Aliki Palaska’s exhibition will show three different groups of works.
Broken Identities is an assemblage of broken porcelain. We see a frowning Beethoven with wings. He is mounted on porcelain fragments. In general, the figures’ balance seems fragile, at the same time, they struggle with their roles, which have been assigned to them through their actions and functions. Their modification, however, makes them more human.
The second group of works Breathing space is formed of plaster casts of human bellies. Different people acted as models for these. These human fragments develop a strong impact on the audience, since they are arranged one after the other in the gallery space. In addition, their nakedness, which resembles that of old Greek torsos, generates another layer – they appear archaic and natural.
The third group of works consists of paper cuts. Two stand out: the orphanage of the Prince Islands off Istanbul, and a pair of shoes, which were worn by a female Syrian refugee. Weary shoes which are falling apart. The paper cut of the wooden orphanage, which has been physically deteriorating for 120 years, reflects emotionally the building’s condition today. Time has shown no mercy to the building; it collapses just as the paper cut does.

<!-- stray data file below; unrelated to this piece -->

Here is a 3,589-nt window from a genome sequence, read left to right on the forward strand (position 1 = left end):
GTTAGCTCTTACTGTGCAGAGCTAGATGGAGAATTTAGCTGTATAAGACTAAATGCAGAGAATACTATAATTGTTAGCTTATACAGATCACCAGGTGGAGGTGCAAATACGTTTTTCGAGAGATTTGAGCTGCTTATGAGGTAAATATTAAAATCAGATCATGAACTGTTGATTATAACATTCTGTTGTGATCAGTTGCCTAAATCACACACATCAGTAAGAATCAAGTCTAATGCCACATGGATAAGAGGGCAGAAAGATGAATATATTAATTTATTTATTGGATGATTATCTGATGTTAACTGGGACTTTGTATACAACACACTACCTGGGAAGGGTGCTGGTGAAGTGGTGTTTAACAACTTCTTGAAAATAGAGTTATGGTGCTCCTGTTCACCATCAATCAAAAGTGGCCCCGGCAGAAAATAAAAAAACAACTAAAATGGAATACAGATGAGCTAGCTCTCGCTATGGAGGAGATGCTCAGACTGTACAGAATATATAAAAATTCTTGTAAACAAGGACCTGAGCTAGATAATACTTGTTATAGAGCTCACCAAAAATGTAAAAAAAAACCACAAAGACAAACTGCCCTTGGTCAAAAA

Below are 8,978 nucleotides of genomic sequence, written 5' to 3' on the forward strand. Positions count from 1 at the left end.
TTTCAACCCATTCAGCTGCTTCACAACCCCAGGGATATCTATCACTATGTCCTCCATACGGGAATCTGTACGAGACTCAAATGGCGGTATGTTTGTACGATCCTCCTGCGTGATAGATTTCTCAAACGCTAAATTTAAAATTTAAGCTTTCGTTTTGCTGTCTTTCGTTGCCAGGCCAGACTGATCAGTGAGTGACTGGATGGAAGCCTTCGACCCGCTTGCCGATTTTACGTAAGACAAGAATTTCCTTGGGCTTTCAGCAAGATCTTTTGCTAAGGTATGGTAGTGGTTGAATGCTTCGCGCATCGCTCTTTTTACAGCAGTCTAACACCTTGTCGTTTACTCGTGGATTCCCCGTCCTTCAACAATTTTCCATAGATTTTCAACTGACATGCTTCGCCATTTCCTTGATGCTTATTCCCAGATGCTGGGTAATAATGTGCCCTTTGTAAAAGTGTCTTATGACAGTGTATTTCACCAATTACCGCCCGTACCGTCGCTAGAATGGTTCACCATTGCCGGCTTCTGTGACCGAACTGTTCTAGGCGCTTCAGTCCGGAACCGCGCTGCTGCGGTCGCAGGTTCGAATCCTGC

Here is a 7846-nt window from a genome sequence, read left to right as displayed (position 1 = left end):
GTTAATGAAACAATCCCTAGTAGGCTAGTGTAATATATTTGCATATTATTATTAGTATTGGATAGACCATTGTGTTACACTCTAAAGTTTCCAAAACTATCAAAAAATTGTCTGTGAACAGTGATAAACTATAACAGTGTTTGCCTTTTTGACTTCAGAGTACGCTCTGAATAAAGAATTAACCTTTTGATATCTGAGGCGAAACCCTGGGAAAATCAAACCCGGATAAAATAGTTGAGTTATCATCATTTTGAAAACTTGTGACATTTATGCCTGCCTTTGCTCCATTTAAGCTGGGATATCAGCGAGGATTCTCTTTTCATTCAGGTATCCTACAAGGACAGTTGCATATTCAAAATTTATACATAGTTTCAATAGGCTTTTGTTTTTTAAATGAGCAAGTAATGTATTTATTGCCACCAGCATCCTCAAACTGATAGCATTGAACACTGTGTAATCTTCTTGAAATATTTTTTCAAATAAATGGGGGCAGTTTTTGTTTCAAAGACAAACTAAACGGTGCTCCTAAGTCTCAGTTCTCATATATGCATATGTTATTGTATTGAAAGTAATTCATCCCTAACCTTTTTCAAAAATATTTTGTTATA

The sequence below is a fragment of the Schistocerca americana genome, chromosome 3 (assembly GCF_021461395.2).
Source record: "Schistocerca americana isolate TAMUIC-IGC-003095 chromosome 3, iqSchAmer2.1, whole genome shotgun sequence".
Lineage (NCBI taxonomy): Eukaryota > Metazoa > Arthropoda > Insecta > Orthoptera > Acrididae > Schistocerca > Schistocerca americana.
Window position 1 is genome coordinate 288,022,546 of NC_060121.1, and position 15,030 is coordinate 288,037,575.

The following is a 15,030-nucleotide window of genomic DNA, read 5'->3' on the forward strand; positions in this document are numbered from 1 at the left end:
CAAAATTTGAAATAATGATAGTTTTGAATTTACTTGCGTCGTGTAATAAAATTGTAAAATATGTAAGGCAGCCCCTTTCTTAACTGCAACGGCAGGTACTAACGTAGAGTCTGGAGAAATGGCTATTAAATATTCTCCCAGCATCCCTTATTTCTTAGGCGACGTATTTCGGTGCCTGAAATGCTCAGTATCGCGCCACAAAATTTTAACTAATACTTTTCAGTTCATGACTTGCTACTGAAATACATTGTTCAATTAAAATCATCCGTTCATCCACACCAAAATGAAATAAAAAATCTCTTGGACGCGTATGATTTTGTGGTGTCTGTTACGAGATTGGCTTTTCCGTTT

We see re-assembled porcelain figures, casts of human bellies, and paper cuts, all of which entail the touch of a distinct mark. Gently narrated by Aliki Palaska, and as close to life as possible, le passage du temps, she shows us that time is after us all albeit slowly. We and the world are slowly falling apart, some of the pieces we can fix. Maybe it is just a deep breath. Yes, this is the Greek artist Aliki Palaska’s intention: to face decay through change.